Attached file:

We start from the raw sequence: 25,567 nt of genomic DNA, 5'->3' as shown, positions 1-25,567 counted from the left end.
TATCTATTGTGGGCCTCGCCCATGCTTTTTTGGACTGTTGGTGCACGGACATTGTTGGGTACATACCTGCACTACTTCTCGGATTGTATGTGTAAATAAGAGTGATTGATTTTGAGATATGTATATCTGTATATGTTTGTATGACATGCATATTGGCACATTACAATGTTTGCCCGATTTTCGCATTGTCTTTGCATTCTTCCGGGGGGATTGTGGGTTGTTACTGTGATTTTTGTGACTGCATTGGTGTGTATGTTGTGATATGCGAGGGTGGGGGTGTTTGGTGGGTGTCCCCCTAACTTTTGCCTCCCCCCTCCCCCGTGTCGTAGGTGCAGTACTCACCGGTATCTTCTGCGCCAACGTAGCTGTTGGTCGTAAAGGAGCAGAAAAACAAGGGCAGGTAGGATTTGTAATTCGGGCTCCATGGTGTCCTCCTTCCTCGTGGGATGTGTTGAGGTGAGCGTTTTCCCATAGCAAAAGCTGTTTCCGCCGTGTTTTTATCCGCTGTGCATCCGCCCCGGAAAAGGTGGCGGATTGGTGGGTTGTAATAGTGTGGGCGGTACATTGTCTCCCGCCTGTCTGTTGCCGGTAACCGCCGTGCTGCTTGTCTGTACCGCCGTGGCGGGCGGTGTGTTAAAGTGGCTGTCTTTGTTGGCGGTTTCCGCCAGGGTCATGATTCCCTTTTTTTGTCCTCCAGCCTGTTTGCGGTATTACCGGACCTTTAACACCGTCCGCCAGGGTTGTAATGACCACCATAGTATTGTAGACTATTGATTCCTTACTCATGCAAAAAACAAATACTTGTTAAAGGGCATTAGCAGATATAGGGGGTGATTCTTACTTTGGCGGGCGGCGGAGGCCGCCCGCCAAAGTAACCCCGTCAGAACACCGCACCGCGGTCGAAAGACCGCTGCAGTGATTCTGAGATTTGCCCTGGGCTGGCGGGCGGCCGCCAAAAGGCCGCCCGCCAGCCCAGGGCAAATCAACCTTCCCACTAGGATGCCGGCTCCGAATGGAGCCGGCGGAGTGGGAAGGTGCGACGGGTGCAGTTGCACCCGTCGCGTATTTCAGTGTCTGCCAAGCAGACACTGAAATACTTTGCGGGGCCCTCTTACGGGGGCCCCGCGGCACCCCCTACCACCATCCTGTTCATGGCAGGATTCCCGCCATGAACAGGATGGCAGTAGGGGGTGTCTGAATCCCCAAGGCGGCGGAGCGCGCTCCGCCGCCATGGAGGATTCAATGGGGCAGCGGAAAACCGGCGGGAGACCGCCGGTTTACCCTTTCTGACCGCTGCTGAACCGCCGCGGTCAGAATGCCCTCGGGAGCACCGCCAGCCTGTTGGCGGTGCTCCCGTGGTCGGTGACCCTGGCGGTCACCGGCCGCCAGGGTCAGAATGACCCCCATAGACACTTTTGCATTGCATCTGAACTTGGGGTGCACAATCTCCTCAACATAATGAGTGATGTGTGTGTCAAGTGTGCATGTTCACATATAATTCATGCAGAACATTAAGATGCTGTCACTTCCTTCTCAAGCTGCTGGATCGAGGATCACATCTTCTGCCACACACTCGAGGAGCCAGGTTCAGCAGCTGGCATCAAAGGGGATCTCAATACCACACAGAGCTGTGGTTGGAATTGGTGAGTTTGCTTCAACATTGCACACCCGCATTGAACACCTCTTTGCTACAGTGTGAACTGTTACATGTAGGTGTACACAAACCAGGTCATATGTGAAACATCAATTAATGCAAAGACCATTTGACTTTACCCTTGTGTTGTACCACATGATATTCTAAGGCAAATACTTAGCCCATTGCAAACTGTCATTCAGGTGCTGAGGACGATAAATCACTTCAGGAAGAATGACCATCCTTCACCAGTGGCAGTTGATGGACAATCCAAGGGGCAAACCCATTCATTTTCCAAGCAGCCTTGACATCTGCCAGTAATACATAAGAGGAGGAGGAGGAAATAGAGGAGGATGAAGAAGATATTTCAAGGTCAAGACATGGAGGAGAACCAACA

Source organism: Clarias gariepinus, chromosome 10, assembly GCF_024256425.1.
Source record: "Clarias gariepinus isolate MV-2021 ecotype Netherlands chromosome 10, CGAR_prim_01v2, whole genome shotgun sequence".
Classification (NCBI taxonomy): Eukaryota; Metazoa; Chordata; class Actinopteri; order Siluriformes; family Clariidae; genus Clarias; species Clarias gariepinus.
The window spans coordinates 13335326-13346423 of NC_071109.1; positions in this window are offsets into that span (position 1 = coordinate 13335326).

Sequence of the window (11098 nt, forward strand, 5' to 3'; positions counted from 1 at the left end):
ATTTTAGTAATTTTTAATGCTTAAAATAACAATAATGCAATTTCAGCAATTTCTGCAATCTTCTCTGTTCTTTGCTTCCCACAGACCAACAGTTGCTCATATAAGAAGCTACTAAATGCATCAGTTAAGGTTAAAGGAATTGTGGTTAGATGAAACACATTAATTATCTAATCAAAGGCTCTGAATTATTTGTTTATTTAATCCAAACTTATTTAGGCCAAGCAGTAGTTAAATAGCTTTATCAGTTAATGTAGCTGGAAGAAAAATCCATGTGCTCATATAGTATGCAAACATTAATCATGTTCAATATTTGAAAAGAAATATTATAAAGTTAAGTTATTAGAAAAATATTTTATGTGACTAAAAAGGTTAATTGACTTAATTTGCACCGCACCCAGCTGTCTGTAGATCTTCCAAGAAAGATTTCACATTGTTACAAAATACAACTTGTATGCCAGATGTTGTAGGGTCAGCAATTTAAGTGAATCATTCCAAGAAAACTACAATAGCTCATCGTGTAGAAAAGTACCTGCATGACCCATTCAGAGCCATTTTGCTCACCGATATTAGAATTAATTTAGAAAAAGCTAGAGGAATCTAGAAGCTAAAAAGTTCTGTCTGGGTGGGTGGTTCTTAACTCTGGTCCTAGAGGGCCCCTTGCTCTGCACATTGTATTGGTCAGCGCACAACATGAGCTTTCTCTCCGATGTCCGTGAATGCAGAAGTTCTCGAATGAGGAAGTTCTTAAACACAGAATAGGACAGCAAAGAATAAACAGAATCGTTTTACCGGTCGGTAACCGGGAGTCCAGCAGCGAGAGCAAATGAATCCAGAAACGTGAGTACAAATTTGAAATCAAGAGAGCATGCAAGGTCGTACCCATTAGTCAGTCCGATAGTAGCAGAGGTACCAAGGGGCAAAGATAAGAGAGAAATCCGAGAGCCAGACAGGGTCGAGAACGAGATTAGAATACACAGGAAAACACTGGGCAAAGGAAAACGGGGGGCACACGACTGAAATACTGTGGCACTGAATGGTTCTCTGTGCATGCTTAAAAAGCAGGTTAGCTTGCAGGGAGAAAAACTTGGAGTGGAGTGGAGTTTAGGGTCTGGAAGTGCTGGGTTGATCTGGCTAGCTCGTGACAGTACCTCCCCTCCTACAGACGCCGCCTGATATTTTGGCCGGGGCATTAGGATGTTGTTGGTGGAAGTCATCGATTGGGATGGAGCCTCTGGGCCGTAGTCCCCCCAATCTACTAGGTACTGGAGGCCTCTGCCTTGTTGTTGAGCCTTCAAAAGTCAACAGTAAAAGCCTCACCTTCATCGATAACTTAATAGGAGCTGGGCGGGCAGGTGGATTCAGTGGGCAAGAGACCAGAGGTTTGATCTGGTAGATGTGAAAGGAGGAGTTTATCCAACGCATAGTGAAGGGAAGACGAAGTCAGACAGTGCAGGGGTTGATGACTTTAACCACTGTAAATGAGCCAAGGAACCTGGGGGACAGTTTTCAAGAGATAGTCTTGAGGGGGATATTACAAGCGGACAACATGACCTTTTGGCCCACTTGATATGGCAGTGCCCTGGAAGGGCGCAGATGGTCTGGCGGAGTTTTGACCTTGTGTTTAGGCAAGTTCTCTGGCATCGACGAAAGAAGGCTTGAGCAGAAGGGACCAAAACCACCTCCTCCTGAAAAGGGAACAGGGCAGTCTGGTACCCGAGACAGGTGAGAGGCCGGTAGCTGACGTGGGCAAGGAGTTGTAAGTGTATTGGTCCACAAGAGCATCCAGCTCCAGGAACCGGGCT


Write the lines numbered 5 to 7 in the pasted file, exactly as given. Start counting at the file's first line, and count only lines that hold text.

Classification (NCBI taxonomy): Eukaryota; Metazoa; Chordata; class Actinopteri; order Siluriformes; family Clariidae; genus Clarias; species Clarias gariepinus.
The window spans coordinates 13335326-13346423 of NC_071109.1; positions in this window are offsets into that span (position 1 = coordinate 13335326).

Sequence of the window (11098 nt, forward strand, 5' to 3'; positions counted from 1 at the left end):